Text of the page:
Professor explores ambition, infidelity and race in new book
Kathleen Pfeiffer explores race and friendship in her new book.
In the early 1920s, Harlem Renaissance writer Jean Toomer and Jewish novelist and critic Waldo Frank shared a deep, spiritual and artistic bond that served not only as a foundation for their friendship, but as inspiration and motivation for their work.
Already an established author, Frank advised and assisted Toomer in the publication of his 1923 text, "Cane." Frank's novel, "Holiday," was published on the same day. The friendship unraveled shortly thereafter, however. Unknown to Frank, Toomer had begun an affair with his wife, which led to a decline in communication between the two. Toomer later accused Frank of a disingenuousness that many literary scholars and historians characterize as racial exploitation.
In her new book, "Brother Mine: The Correspondence of Jean Toomer and Waldo Frank," Oakland University Associate Professor of English Kathleen Pfeiffer explores a series of 121 letters the men exchanged between 1921 and 1924.
Until now, the letters had never been published in their entirety. Organized chronologically and fully annotated in Pfeiffer's book, they evoke the emotional intimacy, intellectual hunger and raw honesty that defined the friendship.
Pfeiffer suggests careful study of the correspondence in its full context reveals that the relationship between Frank and Toomer didn't follow a typical pattern of exploitation between established white authors and aspiring African American writers.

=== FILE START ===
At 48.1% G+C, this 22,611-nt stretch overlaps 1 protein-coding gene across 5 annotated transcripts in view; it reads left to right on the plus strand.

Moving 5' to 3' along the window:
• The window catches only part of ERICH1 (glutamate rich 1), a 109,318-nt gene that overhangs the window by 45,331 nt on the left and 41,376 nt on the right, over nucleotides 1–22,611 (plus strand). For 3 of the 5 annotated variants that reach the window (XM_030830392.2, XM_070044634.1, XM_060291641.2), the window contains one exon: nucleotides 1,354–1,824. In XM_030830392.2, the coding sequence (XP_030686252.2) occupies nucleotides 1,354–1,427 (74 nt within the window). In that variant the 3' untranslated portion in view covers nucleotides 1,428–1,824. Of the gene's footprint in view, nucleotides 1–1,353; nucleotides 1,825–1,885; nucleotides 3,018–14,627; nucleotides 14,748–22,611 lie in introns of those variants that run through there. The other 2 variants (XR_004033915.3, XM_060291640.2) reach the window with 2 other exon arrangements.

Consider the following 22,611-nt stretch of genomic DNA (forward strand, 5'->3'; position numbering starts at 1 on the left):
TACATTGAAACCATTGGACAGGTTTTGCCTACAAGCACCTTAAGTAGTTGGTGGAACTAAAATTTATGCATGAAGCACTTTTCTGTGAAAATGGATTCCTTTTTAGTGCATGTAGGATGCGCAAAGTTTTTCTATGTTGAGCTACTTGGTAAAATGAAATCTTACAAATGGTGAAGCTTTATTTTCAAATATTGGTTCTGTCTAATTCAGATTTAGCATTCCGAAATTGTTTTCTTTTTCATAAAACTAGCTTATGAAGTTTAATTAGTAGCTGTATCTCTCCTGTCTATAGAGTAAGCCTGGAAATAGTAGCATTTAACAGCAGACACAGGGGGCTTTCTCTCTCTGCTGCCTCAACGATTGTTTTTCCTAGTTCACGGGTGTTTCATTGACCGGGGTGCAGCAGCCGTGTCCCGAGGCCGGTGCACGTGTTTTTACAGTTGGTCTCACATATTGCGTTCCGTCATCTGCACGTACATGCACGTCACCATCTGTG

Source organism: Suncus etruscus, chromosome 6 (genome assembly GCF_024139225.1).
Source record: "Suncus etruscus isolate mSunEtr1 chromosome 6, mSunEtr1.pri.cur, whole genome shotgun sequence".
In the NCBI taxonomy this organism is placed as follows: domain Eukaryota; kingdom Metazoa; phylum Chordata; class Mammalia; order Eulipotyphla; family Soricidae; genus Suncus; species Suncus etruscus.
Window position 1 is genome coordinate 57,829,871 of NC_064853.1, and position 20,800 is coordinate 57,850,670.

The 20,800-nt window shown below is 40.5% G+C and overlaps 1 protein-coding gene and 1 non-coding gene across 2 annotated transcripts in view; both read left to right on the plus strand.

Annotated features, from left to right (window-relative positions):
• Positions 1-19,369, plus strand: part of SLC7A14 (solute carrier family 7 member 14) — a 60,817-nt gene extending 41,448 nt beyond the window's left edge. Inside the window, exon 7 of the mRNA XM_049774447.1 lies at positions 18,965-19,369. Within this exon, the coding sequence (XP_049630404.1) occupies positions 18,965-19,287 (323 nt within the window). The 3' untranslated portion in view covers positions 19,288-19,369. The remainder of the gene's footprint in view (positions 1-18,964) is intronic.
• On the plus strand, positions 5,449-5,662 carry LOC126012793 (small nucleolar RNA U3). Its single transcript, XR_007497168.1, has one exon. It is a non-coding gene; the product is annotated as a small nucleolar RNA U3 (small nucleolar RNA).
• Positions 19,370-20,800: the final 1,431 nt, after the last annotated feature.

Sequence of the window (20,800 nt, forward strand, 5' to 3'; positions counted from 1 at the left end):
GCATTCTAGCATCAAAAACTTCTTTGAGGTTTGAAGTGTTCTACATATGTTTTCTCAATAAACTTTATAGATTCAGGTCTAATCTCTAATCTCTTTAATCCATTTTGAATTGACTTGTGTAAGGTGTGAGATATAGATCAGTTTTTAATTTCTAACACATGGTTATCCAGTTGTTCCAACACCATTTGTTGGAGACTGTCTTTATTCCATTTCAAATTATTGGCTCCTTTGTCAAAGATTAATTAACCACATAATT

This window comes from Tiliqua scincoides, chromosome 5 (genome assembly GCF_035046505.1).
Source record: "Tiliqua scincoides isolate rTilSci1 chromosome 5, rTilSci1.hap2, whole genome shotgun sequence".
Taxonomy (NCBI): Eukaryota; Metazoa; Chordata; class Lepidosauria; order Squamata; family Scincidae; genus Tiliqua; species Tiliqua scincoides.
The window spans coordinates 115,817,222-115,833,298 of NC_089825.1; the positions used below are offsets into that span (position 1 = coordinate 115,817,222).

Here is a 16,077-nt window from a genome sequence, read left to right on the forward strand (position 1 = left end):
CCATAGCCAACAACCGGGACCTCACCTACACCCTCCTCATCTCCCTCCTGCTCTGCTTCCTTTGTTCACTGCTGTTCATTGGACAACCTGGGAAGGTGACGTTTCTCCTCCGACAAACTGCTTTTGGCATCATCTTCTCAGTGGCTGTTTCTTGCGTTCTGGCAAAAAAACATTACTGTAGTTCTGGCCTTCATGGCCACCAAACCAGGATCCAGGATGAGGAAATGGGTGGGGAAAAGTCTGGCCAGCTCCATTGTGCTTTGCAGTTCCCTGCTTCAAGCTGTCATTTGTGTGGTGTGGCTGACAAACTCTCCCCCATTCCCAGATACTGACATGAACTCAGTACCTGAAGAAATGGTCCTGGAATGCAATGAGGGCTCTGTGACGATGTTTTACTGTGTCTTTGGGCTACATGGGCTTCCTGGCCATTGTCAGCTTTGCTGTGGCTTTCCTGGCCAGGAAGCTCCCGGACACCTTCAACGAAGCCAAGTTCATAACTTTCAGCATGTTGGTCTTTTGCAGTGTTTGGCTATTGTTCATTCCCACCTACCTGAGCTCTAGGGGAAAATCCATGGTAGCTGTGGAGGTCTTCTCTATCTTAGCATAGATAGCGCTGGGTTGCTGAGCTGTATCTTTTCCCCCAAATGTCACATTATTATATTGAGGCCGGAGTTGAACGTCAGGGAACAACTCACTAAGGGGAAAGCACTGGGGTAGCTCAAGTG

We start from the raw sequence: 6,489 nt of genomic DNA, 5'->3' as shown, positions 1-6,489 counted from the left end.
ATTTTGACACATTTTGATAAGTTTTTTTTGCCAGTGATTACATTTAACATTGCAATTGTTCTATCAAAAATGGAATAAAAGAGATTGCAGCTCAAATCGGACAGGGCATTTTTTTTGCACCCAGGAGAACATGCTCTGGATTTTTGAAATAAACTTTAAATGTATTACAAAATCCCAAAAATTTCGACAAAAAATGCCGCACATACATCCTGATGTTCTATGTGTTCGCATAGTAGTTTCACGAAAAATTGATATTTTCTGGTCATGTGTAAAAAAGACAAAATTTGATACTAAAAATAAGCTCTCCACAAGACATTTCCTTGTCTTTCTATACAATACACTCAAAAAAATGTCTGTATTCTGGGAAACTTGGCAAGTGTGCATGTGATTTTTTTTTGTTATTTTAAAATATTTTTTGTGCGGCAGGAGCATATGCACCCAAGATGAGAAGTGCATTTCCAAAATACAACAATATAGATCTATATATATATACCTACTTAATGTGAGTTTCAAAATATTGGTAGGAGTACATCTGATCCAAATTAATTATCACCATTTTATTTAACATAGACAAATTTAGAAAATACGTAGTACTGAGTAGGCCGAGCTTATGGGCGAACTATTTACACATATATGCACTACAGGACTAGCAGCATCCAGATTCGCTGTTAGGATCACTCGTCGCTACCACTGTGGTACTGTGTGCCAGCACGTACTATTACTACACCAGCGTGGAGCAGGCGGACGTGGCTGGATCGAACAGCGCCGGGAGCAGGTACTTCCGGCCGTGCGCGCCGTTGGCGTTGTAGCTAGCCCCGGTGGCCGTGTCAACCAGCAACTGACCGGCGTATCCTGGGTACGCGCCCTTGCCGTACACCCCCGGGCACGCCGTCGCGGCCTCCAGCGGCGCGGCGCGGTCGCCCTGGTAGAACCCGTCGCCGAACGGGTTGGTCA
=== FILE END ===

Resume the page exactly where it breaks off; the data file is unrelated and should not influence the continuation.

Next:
"What actually happened between them is more complicated, and in many ways, more human," Pfeiffer said. Having studied the lives and work of both men over the last decade, she has discovered both virtues and shortcomings that shaped the arc of their friendship.
"The raw material of the letters themselves is pretty compelling," Pfeiffer said. "I think the human flaws revealed in them are what make them so poignant."
An accomplished scholar on the topic of race and literature, Pfeiffer said she doesn't believe the men's friendship offers startling revelations about race relations in early 20th century America. Rather, she said, the most compelling aspects of the story are the interpersonal dynamics at play – dramatic elements that one would expect to see in the best of fictitious works.
"I think it shows just how beautiful and dramatic non-fiction can be," Pfeiffer said.
"Brother Mine: The Correspondence of Jean Toomer and Waldo Frank" is published by The University of Illinois Press.
Kathleen Pfeiffer, associate English professor explores race and friendship in "Brother Mine: The Correspondence of Jean Toomer and Waldo Frank."
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